I don't really understand the need to put oneself in physical danger, to play with venomous beasts, et cetera. But I guess sometimes writing poems can put the poet in emotional danger that is just as dire in its own way. I've written poems that have left me feeling wrecked for days. I've written poems that have pissed other people off. I'm sure I'll do both of those again.

Ideally: a balanced, comfortable, sane life, with the need for "live or die in this moment" intensity channeled into poetry. I have no patience with romantic angst or manufactured crisis mode. There's time enough for crisis when it happens despite our best effort. People leave us, people die -- isn't that crisis enough?

What I do like: working at the reference desk. I've always been someone who likes having answers, being a know-it-all. It's actually kind of dangerous to reward someone like me for being a know-it-all. *grin* I love it when I help someone find the information they are looking for, or when I help them understand how something works, or when I help them feel okay about the process of discovery they need to go through to get from here to there. When the interaction ends with them saying "you've been REALLY helpful!" with a note of surprise in their voice, like they're not used to anyone being quite that helpful, like they'd almost forgotten what "good customer service" was like. I love surprising them like that. They get a little bit confused by it sometimes, like there must be a catch to it. I love that.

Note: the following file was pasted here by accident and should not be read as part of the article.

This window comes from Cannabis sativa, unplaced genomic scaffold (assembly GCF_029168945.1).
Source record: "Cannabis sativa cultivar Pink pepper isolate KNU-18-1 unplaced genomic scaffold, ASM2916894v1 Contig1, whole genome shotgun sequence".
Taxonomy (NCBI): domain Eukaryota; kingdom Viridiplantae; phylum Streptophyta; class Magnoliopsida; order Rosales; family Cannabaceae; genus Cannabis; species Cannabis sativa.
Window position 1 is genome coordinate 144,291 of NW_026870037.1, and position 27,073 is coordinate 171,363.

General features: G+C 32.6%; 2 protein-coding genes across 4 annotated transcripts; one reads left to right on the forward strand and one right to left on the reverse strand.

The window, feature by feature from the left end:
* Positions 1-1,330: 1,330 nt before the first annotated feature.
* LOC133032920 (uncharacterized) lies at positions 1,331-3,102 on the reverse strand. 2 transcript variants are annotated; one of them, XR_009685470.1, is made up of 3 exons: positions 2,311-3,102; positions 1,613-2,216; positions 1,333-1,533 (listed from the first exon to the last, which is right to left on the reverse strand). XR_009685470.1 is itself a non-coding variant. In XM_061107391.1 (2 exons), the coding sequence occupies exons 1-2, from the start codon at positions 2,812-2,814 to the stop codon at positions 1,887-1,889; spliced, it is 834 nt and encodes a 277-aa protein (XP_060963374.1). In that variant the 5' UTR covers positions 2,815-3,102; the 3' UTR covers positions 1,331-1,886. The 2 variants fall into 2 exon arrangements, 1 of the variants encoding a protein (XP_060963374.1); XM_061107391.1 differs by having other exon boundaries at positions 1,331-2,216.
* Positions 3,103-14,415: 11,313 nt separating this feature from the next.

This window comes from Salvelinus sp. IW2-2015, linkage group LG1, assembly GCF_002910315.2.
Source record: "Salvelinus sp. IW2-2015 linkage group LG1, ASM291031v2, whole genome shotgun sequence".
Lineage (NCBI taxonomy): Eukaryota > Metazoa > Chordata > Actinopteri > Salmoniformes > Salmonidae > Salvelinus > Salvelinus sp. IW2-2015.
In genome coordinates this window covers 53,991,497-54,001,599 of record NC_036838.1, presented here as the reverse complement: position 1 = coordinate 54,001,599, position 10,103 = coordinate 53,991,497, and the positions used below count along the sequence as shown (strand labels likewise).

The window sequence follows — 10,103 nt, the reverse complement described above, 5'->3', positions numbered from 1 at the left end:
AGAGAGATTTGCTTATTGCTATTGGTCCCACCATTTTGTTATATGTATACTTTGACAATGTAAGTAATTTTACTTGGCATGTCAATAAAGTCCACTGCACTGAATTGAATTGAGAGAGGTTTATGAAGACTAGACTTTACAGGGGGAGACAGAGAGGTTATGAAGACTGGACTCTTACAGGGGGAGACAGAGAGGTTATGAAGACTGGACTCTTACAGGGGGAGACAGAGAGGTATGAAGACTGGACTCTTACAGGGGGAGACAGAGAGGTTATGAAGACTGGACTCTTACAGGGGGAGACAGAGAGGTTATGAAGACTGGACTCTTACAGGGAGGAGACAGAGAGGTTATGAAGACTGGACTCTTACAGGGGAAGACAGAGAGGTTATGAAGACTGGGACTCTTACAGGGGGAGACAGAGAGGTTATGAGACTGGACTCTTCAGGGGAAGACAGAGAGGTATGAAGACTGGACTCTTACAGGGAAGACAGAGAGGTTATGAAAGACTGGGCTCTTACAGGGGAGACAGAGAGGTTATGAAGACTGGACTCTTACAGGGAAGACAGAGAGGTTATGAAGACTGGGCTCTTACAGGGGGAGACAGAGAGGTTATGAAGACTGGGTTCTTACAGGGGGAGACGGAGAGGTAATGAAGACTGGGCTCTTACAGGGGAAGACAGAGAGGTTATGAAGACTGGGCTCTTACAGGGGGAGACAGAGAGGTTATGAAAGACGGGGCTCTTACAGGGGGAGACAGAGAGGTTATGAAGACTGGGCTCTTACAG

It doesn't always go that well, of course. It's not like that even once a day. But when it is, it makes it all worthwhile.

I still intend to make that fresh start, spending 90 minutes a day at my desk reading and writing (and maybe I'll count submitting as a part of that -- I haven't decided yet -- what do you guys think? does the submitting process count as part of writing, or is it a separate thing?) but I've decided that, as wiped-out as I've been from work, it's okay if I wait to start until next week. After the US Open is over and there's no more tennis to veg out in front of. I don't have to keep the same semester schedule as the university just because I work there. After all, I'm not going to stop writing for three weeks over Christmas, either. This new job takes more out of me than I'm used to, and it's OK that I need some time to acclimate.

I need to start thinking about (and seriously getting publicity out for) the Five Women Poets reading at the end of the month. I've got a couple of poems I'd like to read then but which need revising first.

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Steve Irwin to a charging elephant seal: "You're a naughty boy! You can't catch me, I'm a land mammal!"

(I'm not kidding. That was on an episode I'd recorded and just watched tonight, about Antarctica.)

On that note, adieu for now.